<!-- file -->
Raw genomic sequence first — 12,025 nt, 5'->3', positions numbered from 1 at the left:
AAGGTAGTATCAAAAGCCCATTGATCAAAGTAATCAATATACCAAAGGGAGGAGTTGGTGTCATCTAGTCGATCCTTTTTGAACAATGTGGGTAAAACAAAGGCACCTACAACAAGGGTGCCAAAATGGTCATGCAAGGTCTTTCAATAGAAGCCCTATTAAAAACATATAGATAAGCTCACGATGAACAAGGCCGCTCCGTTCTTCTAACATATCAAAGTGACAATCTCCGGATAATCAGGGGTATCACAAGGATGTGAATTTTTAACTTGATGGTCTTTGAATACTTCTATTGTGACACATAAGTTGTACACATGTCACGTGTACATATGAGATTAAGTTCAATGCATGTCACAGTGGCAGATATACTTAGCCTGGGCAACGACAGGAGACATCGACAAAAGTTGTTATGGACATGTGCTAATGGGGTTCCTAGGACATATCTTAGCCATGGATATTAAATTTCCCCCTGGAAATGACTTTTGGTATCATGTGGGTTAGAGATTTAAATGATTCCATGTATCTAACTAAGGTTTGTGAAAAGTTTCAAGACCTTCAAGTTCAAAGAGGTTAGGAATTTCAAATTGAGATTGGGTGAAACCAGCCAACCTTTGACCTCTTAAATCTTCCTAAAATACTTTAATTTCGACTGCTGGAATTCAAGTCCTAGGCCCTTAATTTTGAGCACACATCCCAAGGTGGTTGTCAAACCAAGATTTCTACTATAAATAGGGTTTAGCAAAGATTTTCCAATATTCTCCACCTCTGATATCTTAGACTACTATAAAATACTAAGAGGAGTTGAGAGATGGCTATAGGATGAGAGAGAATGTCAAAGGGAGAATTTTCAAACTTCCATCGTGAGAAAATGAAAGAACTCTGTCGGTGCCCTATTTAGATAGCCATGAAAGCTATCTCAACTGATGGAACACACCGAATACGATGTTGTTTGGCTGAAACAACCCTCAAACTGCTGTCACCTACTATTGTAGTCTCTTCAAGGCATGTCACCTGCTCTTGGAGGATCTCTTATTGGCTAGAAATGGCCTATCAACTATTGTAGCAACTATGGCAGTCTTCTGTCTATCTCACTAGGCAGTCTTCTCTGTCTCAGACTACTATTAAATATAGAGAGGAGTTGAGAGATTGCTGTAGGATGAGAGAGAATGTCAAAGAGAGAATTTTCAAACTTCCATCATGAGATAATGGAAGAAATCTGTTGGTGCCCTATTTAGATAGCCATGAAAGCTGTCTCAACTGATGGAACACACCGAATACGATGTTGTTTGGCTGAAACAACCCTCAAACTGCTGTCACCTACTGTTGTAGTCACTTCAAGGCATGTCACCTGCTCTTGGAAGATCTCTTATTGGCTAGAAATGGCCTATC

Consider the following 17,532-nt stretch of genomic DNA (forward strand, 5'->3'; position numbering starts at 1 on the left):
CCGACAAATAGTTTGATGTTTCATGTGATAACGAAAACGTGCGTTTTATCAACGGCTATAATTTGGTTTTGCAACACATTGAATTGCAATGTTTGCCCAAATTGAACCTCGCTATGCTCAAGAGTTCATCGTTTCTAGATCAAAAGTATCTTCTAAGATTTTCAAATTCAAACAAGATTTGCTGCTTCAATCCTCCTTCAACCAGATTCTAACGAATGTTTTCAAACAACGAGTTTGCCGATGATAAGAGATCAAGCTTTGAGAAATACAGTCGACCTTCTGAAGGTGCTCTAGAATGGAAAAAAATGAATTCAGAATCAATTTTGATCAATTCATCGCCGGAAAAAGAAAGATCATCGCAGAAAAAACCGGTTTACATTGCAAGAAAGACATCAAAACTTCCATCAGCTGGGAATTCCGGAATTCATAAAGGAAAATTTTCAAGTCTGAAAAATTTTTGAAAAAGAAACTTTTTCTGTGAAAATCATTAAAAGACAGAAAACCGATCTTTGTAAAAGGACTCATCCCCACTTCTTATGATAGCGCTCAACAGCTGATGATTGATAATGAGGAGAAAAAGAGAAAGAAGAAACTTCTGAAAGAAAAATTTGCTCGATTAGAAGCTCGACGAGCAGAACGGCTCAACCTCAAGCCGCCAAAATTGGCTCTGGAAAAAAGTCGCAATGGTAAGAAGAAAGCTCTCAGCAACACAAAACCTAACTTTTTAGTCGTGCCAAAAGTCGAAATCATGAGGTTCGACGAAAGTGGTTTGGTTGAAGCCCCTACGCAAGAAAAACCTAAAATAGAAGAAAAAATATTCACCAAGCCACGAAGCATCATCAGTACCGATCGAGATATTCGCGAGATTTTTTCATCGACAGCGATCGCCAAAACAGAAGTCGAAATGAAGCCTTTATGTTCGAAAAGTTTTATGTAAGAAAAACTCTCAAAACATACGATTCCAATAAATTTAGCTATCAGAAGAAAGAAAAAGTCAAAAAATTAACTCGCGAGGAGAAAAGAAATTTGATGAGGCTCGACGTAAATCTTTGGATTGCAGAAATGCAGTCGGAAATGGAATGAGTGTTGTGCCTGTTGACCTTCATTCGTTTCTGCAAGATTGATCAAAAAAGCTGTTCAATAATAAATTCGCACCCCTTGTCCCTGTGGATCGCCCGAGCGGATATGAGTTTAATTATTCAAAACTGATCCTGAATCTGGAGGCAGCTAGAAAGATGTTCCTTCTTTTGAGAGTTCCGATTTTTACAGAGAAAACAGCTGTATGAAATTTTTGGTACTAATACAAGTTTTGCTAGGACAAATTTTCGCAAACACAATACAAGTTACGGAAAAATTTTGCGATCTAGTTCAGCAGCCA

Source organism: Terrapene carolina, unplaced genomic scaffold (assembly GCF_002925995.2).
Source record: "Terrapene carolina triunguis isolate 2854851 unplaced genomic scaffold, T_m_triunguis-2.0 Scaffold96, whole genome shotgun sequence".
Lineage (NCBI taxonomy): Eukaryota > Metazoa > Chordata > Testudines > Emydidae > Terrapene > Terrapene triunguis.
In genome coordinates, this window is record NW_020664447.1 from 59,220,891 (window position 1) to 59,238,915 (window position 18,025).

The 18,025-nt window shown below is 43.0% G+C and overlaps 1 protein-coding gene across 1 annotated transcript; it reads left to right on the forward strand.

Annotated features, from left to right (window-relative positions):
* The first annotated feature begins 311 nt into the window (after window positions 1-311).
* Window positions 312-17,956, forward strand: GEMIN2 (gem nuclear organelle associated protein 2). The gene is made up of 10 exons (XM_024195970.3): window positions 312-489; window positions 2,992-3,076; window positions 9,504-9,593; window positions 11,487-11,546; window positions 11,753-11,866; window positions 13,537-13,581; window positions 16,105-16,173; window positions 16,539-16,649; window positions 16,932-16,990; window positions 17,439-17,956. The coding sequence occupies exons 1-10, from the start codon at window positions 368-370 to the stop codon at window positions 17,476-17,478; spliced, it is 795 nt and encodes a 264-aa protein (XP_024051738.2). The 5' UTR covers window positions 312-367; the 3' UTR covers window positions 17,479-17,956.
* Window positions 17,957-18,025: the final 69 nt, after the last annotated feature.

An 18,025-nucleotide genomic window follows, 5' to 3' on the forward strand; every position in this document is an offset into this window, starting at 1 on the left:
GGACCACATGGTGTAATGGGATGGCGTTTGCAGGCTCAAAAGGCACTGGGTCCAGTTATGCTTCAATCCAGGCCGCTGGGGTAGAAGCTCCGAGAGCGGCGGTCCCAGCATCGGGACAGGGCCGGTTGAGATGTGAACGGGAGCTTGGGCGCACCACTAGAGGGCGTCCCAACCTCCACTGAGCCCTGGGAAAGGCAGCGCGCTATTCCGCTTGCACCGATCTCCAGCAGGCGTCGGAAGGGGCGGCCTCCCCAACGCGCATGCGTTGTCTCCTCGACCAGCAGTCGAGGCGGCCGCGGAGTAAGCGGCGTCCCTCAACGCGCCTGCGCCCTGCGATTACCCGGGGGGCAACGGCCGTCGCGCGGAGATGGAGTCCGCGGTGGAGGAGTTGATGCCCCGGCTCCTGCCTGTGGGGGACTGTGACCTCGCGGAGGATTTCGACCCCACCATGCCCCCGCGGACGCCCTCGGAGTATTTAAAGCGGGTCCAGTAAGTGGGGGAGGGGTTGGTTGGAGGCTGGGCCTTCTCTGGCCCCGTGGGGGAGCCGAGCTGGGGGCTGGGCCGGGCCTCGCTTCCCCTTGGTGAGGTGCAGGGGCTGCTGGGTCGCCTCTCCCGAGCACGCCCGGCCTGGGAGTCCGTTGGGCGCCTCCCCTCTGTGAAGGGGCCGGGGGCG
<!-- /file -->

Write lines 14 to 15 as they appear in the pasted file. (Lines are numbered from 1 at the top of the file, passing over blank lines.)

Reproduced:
An 18,025-nucleotide genomic window follows, 5' to 3' on the forward strand; every position in this document is an offset into this window, starting at 1 on the left:
GGACCACATGGTGTAATGGGATGGCGTTTGCAGGCTCAAAAGGCACTGGGTCCAGTTATGCTTCAATCCAGGCCGCTGGGGTAGAAGCTCCGAGAGCGGCGGTCCCAGCATCGGGACAGGGCCGGTTGAGATGTGAACGGGAGCTTGGGCGCACCACTAGAGGGCGTCCCAACCTCCACTGAGCCCTGGGAAAGGCAGCGCGCTATTCCGCTTGCACCGATCTCCAGCAGGCGTCGGAAGGGGCGGCCTCCCCAACGCGCATGCGTTGTCTCCTCGACCAGCAGTCGAGGCGGCCGCGGAGTAAGCGGCGTCCCTCAACGCGCCTGCGCCCTGCGATTACCCGGGGGGCAACGGCCGTCGCGCGGAGATGGAGTCCGCGGTGGAGGAGTTGATGCCCCGGCTCCTGCCTGTGGGGGACTGTGACCTCGCGGAGGATTTCGACCCCACCATGCCCCCGCGGACGCCCTCGGAGTATTTAAAGCGGGTCCAGTAAGTGGGGGAGGGGTTGGTTGGAGGCTGGGCCTTCTCTGGCCCCGTGGGGGAGCCGAGCTGGGGGCTGGGCCGGGCCTCGCTTCCCCTTGGTGAGGTGCAGGGGCTGCTGGGTCGCCTCTCCCGAGCACGCCCGGCCTGGGAGTCCGTTGGGCGCCTCCCCTCTGTGAAGGGGCCGGGGGCG